You’ll want to make sure that your new domain is not carrying forward any old penalties if it has been previously registered. To check for any outstanding issues, you can claim your new domain in Google Webmaster Tools and wait to see if any manual actions show up. If there are no issues it's a positive signal, but this doesn't rule out any algorithmic penalties.
If there is a manual action, you’ll need to make the necessary changes and then submit a reconsideration request. Once your request is approved, you should be free to move your content over to your new domain, but note that securing a reconsideration can be a difficult and painful process.
If you do see manual actions you should think very carefully before going ahead with this domain. The vast majority of SEO's would probably recommend against it unless you really know what you are doing.
It’s important that you get your redirect right. If you don’t, you will lose all the valuable search engine authority indicators from your old URL. It's surprising how many even experienced people get this step wrong; for example using a 201 instead of a 301 redirect.
Step 1: Create an XML sitemap
The first part of redirection involves creating an XML sitemap of your old website. You can do this by crawling through it with an online tool such as Xenu Link Sleuth or Screaming Frog. Once you’ve got an automated report listing all of the title tags and meta descriptions across your website, cross-check it manually to ensure that every page is accounted for. Then, create a sitemap that ranks these links in order of domain authority and relevance.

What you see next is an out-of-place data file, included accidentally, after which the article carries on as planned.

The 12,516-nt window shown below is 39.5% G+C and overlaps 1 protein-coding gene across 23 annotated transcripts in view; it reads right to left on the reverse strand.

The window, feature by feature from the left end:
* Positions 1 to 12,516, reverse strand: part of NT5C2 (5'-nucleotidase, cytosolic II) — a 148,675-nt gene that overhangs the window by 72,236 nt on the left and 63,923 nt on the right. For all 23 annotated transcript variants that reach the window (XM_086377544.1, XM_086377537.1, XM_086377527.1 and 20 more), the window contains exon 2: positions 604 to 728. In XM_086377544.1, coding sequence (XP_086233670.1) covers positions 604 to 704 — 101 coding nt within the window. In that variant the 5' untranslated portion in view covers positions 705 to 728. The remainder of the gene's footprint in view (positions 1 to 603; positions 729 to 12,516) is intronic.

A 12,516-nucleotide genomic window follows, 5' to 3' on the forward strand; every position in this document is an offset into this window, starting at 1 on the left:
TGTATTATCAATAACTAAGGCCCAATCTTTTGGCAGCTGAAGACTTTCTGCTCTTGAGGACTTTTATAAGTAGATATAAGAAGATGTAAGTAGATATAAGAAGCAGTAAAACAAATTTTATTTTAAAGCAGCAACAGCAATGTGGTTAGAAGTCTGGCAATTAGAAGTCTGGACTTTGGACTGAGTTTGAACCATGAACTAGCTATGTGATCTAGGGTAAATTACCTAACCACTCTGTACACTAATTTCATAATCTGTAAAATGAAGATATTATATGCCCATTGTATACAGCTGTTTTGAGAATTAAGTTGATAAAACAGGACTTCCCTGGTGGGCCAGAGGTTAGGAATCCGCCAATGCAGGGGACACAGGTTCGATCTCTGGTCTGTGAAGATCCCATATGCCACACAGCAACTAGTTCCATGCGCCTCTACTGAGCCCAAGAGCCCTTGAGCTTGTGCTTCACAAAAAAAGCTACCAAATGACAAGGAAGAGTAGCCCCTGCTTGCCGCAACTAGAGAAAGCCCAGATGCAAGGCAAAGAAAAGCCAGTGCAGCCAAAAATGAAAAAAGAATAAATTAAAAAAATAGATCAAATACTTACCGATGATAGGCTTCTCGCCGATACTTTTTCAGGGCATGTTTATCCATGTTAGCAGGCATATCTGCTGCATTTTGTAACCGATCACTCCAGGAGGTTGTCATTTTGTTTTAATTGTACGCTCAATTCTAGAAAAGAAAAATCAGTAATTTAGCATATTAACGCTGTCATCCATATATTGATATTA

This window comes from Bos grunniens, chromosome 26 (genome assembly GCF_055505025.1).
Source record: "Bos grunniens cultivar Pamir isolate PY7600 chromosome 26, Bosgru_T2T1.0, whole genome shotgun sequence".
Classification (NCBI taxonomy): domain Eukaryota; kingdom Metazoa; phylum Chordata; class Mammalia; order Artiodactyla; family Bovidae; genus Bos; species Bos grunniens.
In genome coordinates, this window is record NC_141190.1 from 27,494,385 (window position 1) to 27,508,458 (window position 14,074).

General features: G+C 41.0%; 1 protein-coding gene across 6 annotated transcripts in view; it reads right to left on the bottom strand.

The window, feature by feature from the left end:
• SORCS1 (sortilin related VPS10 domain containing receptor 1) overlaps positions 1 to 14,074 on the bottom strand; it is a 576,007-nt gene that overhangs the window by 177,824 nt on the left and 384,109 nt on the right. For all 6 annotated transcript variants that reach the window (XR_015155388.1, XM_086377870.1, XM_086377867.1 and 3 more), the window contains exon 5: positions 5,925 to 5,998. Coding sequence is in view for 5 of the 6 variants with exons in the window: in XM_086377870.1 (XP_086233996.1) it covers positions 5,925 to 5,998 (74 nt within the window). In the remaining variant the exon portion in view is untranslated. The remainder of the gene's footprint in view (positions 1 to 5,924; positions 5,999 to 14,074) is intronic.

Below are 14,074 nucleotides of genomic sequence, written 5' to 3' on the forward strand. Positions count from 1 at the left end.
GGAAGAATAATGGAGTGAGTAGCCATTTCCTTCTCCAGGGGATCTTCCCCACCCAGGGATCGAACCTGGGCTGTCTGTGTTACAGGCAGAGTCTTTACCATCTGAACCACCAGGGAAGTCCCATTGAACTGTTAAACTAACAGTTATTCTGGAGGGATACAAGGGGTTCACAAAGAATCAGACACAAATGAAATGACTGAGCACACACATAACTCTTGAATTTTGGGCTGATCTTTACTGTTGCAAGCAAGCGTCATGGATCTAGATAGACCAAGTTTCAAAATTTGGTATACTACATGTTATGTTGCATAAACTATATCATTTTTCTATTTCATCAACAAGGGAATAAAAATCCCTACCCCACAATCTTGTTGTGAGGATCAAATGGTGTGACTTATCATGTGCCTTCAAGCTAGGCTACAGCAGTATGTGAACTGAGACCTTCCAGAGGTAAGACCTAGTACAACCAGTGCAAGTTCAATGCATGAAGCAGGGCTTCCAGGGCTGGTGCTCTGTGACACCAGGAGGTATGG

Step 2: Match the pages
Once you have the listing of old URLs, you’ll need to create an XML sitemap of the new website, and then match the old pages to the new. This would ensure that your users get what they expect when they click on a link.
You can create 404 (Page not found) pages for pages that have no equivalent on the new domain. Your 404 page can remind users that your site has moved, and link them to the new site. Alternatively you can redirect these pages to your home page or another relevant page to transfer any page authority.